It hosts the annual Taos Trade Fair in late September to reenact Spanish colonial life and celebrate the trade among mountain men, Native Americans and Spanish settlers. Demonstrations are performed of blacksmiths, wood carvers and weavers.[3][23] In addition to a working weaving room, there is also a blacksmith shop within the museum.[16]

See also


  1. ^ Author Roy A. Archuleta stated that the family moved to Taos in 1802, and did not buy the property for the future hacienda until 1804.[5] The document Some History of the la Hacienda de los Martinez, produced as part of the walking tour for the hacienda states that Severino came to Taos in 1803, bought the land, and brought his family to Taos in 1804.[6]
  2. ^ Per Hal E. Jackson, "If other communities had some contact with Plains Indians, the Taos (and Pecos) Pueblo had more. Taos was made the site of an annual trade fair as early as 1723, when Plains Indians brought their buffalo hides and captured Indians to exchange for Spanish goods. In 1760 Tamarón reported an attack on Taos by three thousand Comanche warriors... the Comanches continued their attacks into the nineteenth century, striking as far south as Durango, Mexico.[9]
  3. ^ Part of his land holdings were obtained through the Arroyo Hondo Land Grant, located 10 miles northwest of Taos.[13] As Alclade of Taos, he may have had a conflict of interest in water rights issues that he negotiated for the Arroya Hondo Land Grant area.[14]
  4. ^ Martinez made much of his fortune through trade with Chihuahua, Mexico. Using a caravan of his horses and mules, Martinez shipped animal hides and wool blankets, rugs and clothing to the Mexican city. In return he traded for manufactured goods, like medicine, cotton, silk, books and other goods to sell or trade.[6]
  5. ^ According to Ray John de Aragon, "He had paid for all his studies until March 9, 1820, when he received a scholarship of royal grace."[17]


  1. ^ "National Register Information System". National Register of Historic Places.  
  2. ^ Hacienda. Merriam Webster Dictionary. Retrieved July 26, 2014.
  3. ^ a b c d e f g h Lesley S. King (2 November 2010). Frommer's Santa Fe, Taos and Albuquerque. John Wiley & Sons. p. 214.  
  4. ^ Ray John De Aragon (January 2006). Padre Martinez and Bishop Lamy. Sunstone Press. pp. 2–3.  
  5. ^ Roy A. Archuleta (2006). Where We Come from. Where We Come From,collect. p. 173.  
  6. ^ a b c d e Some History of la Hacienda de los Martinez. Hacienda de los Martinez. Made available July 27, 2014.
  7. ^ a b c d e f Four & Twenty Photographs: Stories from Behind the Lens. UNM Press. 2007. p. PT87.  
  8. ^ a b Kim Grant (1 January 2007). Santa Fe, Taos & Abuquerque. Ediz. Inglese. Lonely Planet. p. 140.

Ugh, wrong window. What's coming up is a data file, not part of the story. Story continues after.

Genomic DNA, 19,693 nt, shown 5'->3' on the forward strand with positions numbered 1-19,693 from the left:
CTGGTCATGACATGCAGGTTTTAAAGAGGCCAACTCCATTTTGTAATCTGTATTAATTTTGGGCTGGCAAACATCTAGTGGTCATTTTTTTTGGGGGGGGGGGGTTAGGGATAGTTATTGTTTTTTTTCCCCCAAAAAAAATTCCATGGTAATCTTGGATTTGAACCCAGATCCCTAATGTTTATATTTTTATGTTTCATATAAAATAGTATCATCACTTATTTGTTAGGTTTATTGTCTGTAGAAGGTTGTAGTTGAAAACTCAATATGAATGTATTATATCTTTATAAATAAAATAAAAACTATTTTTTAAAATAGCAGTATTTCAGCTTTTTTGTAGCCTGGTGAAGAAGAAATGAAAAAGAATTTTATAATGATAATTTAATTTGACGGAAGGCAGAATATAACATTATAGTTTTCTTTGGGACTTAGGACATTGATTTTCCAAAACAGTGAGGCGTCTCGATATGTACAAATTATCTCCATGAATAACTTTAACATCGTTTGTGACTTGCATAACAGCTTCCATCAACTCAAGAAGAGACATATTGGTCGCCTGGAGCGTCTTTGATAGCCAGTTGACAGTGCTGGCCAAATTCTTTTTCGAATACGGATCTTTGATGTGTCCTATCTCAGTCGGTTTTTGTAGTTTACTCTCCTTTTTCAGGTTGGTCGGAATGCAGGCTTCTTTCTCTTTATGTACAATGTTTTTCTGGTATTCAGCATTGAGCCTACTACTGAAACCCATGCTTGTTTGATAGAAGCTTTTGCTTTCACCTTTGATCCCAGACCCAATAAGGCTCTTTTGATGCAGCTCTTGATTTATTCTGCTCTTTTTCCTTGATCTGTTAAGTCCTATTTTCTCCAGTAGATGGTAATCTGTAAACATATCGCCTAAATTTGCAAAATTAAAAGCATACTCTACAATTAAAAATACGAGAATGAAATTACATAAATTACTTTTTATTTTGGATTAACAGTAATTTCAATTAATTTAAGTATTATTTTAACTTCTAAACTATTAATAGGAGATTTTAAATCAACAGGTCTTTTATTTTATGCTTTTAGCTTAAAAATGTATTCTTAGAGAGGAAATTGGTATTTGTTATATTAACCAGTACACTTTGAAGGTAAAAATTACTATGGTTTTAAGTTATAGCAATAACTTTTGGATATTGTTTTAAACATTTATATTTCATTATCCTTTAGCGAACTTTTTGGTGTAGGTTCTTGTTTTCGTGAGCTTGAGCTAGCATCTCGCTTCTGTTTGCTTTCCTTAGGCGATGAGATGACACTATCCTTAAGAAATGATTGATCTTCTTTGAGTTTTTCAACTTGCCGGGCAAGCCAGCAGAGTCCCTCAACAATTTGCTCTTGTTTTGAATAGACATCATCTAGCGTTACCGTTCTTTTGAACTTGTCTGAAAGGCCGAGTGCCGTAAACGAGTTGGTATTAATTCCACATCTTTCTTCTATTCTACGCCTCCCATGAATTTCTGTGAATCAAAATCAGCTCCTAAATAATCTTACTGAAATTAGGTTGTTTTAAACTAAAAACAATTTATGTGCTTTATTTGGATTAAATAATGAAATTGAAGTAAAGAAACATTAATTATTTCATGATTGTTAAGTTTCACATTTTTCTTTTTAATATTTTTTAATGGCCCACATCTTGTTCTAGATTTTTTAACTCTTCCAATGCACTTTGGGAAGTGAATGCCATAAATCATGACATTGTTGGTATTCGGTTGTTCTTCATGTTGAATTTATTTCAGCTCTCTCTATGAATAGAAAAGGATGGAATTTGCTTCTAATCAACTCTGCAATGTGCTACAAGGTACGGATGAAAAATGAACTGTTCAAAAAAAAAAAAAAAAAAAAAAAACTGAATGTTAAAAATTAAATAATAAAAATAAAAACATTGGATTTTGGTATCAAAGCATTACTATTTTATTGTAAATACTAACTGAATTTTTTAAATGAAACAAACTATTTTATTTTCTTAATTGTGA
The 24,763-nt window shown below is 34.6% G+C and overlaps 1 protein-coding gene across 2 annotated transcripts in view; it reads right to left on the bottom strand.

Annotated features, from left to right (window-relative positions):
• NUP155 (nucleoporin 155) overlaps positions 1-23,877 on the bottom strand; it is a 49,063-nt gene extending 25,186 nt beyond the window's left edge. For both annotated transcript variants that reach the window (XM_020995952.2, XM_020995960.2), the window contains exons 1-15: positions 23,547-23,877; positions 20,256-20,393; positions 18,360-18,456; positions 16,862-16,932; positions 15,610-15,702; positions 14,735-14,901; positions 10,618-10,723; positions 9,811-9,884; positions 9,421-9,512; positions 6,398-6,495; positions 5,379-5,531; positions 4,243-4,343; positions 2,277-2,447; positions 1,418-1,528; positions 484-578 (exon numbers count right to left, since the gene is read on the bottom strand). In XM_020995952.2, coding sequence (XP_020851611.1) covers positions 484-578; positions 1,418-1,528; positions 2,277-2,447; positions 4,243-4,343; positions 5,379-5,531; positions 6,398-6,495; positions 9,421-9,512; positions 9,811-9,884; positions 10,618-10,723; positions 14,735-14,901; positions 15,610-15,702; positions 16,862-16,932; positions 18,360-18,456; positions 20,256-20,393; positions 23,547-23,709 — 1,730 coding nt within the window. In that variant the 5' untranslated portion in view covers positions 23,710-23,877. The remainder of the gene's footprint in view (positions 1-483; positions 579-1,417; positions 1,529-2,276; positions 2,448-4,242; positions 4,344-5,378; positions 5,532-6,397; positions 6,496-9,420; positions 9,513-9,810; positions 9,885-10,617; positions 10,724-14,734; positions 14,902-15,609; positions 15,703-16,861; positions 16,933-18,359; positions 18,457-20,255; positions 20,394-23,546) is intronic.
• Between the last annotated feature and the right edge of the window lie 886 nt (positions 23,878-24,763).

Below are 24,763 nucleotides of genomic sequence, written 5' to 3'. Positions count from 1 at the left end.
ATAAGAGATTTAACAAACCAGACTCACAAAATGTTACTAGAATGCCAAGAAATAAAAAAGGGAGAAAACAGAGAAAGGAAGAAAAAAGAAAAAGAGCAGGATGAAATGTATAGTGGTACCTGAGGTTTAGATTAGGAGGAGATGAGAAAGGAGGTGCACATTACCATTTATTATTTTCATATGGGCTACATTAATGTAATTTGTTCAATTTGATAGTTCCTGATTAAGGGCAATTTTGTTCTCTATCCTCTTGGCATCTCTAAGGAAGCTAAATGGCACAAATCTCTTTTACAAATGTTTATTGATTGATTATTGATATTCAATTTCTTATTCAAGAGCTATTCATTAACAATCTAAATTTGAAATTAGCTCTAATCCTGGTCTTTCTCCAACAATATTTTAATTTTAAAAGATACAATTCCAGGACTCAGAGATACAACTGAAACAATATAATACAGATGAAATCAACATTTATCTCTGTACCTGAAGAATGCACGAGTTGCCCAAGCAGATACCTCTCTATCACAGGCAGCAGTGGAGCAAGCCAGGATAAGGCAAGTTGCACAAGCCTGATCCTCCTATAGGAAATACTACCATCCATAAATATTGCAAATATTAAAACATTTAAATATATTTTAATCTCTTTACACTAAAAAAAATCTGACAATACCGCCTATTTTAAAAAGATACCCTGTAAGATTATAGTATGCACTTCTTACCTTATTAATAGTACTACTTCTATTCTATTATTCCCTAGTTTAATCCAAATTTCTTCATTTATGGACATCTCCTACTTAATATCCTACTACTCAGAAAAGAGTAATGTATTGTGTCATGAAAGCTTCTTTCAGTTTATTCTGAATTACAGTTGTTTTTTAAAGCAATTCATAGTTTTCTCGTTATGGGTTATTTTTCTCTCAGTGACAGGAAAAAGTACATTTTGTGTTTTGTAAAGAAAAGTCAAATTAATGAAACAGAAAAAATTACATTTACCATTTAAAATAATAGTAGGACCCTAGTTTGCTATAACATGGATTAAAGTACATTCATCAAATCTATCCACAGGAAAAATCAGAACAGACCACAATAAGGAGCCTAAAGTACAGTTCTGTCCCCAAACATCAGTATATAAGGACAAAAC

9. ^ Hal E. Jackson (2006). Following the Royal Road: A Guide to the Historic Camino Real de Tierra Adentro. UNM Press. p. 19.  
  10. ^ a b Sharon Niederman (4 February 2013). Explorer's Guide Santa Fe & Taos: A Great Destination (Eighth Edition) (Explorer's Great Destinations). The Countryman Press. p. 84.  
  11. ^ Ray John De Aragon (2012). Enchanted Legends and Lore of New Mexico. The History Press. p. 75.  
  12. ^ Angelico Chavez (1981). But Time and Chance: The Story of Padre Martinez of Taos, 1793-1867. Sunstone Press. p. 29.  
  13. ^ a b Denise Holladay Damico (2008). "El Agua Es la Vida" (water is Life): Water Conflict and Conquest in Nineteenth Century New Mexico. ProQuest. p. 39.  
  14. ^ Denise Holladay Damico (2008). "El Agua Es la Vida" (water is Life): Water Conflict and Conquest in Nineteenth Century New Mexico. ProQuest. pp. 45–50.  
  15. ^ Elspeth Leacock; Susan Washburn Buckley (2001). Places in Time: A New Atlas of American History. Houghton Mifflin. p. 24.  
  16. ^ a b Eric B. Wechter; Andrew Collins (2011). Sante Fe, Taos & Albuquerque: Where to Stay and Eat for All Budgets - Must-see Sights and Local Secrets - Ratings You Can Trust. Fodor's Travel Publications. p. 204.  
  17. ^ Ray John De Aragon (January 2006). Padre Martinez and Bishop Lamy. Sunstone Press. p. 7.  
  18. ^ Ray John De Aragon (January 2006). Padre Martinez and Bishop Lamy. Sunstone Press. p. 6.  
  19. ^ Roxanne Dunbar-Ortiz (2007). Roots of Resistance: A History of Land Tenure in New Mexico. University of Oklahoma Press. p. 84.  
  20. ^ Angelico Chavez (1981). But Time and Chance: The Story of Padre Martinez of Taos, 1793-1867. Sunstone Press. pp. 29–30.  
  21. ^ Book talk. The League. 1994. p. iii. 
  22. ^ "Taos Historic Museums to honor four with awards". The Taos News". June 9, 2013. Retrieved July 27, 2014.
  23. ^ Frommer's (22 May 2012). AARP New Mexico. John Wiley & Sons. p. 222.  

Further reading

  • Marc Treib (1993). "Sanctuaries of Spanish New Mexico". The Hispanic Dwelling (using Martinez Hacienda as an example). Berkeley: University of California Press. 
  • David J. Weber; Anthony Richardson; Skip Miller (1996). On the edge of empire: the Taos hacienda of los Martínez. Museum of New Mexico Press.  

External links

  • Taos Historic Museums - official site